Sunday, August 10, 2014

But of that day and hour knoweth no man

"But of that day and hour knoweth no man, no, not the angels of heaven, but my Father only."
Matthew 24:36 (Also Mark 13:32).

Of all the verses on supposed Imminence that Pre-Tribbers obsess over.  This is the only one that is really specific about anything.  And if you think Matthew and Mark are just separate recordings of the same speech you don't even truly have a second witness.

Pre-Wraters also often fixate on opposing date setting, they don't believe the Rapture exact timing can be known, just that it's somewhere during the second half of the 70th Week.

The incredibly interesting detail that even "The Son" (Jesus himself as He's speaking) doesn't know the exact timing, is compelling considering He is also God.  And Pre-Wrathers also make a point out of this.  To some of them at least Mid-Trib is date setting, but they're not, it could be almost anywhere in the Second Half of the 70th Week to them.

Pre-Tribbers say this leaves only Pre-Trib possible because once in the 70th week you can time everything to some extent (most of them don't know how Pre-Wrath actually works).  And the Revelation 19 return is when the 70th Week ends.  Back when I was Post-Trib I retorted that what ends the 70th Week exactly is The Beast's defeat/Armageddon, and that the Revelation 19 return could very well be an unspecified time before, where he is reunited with Israel in their Hiding place.  (I was a very rare Post-Tribber who didn't believe in Replacement Theology.) Where they look upon his wounds and mourn for him.  Now, as you know if you saw the title of this blog, I'm Mid-Seventieth Week.

The irony is, it was a Pre-Tirbber, Chuck Missler, who made known to me the insight I'm about to share with you.  But he refuses to see the full significance of it.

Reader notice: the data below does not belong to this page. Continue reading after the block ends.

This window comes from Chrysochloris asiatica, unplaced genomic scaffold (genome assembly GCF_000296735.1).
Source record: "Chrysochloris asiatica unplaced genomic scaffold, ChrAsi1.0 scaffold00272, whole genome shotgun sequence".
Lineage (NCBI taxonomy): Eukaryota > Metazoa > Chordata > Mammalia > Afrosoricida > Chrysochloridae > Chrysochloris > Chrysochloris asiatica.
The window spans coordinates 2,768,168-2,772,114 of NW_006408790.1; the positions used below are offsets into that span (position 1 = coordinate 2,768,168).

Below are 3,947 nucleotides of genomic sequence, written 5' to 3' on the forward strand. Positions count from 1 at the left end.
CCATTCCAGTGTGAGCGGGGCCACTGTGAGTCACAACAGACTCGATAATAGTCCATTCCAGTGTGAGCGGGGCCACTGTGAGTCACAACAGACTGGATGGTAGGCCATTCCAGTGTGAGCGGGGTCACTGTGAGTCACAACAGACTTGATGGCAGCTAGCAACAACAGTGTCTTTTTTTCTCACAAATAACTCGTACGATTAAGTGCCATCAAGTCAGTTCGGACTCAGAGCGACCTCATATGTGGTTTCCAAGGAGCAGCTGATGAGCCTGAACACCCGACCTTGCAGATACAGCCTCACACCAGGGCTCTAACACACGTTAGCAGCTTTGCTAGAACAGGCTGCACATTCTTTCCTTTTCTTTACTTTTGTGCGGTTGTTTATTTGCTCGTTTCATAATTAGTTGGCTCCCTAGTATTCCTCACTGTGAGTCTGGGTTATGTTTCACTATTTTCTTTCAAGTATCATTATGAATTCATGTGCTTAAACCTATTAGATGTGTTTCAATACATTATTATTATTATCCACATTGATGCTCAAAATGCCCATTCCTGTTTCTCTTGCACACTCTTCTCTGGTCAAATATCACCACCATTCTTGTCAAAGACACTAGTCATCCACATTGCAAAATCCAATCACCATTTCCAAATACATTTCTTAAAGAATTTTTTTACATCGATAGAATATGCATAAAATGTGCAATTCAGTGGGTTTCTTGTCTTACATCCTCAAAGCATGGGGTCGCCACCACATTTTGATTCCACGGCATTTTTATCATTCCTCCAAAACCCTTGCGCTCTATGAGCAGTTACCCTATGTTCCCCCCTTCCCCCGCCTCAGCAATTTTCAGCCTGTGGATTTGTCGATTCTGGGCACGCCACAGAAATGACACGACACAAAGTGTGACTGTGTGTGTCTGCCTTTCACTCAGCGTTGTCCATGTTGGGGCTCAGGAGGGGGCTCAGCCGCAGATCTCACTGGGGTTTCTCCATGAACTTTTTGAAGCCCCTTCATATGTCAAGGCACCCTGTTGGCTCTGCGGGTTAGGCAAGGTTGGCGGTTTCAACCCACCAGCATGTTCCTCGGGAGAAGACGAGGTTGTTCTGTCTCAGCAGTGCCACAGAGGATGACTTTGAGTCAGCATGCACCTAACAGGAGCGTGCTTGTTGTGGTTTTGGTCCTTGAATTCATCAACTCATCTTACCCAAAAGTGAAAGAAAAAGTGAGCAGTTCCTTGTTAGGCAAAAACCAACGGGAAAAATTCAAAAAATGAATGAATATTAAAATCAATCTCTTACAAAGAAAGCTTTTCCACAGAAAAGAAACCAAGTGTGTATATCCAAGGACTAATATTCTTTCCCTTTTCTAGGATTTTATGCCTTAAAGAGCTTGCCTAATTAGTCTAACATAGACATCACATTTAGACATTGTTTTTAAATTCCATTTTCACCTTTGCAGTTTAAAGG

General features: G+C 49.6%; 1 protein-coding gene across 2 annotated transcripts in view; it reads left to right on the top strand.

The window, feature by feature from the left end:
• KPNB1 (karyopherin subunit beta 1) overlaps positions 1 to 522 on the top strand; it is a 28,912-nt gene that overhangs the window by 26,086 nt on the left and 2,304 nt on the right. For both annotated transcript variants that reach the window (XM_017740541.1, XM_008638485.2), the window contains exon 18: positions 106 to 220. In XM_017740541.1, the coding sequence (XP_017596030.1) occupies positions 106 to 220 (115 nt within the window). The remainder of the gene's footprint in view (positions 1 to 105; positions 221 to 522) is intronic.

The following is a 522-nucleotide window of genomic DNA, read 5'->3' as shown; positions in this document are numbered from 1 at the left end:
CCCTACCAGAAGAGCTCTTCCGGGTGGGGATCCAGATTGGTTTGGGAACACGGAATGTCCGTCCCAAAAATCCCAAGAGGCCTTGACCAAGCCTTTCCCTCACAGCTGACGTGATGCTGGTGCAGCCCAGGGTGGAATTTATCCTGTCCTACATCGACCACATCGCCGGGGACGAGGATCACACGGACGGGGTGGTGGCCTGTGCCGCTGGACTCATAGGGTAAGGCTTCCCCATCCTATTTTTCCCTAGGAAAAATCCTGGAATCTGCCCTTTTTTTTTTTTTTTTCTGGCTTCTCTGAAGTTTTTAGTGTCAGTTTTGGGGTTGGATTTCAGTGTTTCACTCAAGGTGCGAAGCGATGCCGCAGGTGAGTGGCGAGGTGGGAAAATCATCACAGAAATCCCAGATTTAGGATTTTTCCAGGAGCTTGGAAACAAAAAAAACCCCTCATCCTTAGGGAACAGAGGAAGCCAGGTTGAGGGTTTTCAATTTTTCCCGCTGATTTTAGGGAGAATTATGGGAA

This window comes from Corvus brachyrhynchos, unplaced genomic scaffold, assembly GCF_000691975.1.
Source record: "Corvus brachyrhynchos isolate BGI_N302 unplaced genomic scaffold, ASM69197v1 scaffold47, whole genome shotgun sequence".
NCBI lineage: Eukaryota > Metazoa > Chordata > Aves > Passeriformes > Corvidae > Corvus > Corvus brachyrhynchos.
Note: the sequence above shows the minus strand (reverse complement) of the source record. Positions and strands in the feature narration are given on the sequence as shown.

Revelation 1:1
"The Revelation of Jesus Christ, which God gave unto him, to show unto his servants things which must shortly come to pass; and he sent and signified it by his angel unto his servant John:"
I'm going to suggest to you.  That Matthew 24:36 and Mark 13:32 are only describing a temporary condition.  Jesus was God made Flesh, but still in a Human form, and not yet Resurrected.

But once He was back in Heaven, and seated at the Right Hand of The Father.  The Father revealed to Him what he didn't know at that time.  And then He revealed it to us via John.

Since the only thing ever defined in Scripture as something The Son didn't know is the Day and Hour of his Return.  Revelation must make the Day and Hour or at least the Day knowable or else it failed at fulfilling it's opening verse.

There is another objection some have made to how Matthew 24:36 is used, they say the context of verse 35 tells us what Jesus is referring to is when "Heaven and Earth pass away" which would be the after the Millennium, not The Rapture/Second Coming.  But the grander context of the chapter, especially given what he talks about next makes that unlikely, the question the promoted the discourse was the time of his Coming and the end of this age, not a future age.

The verses on people being unprepared are about warning us to be prepared, you don't want to be among the unprepared.  And that the World will certainly be unprepared because they reject that it'll happen at all.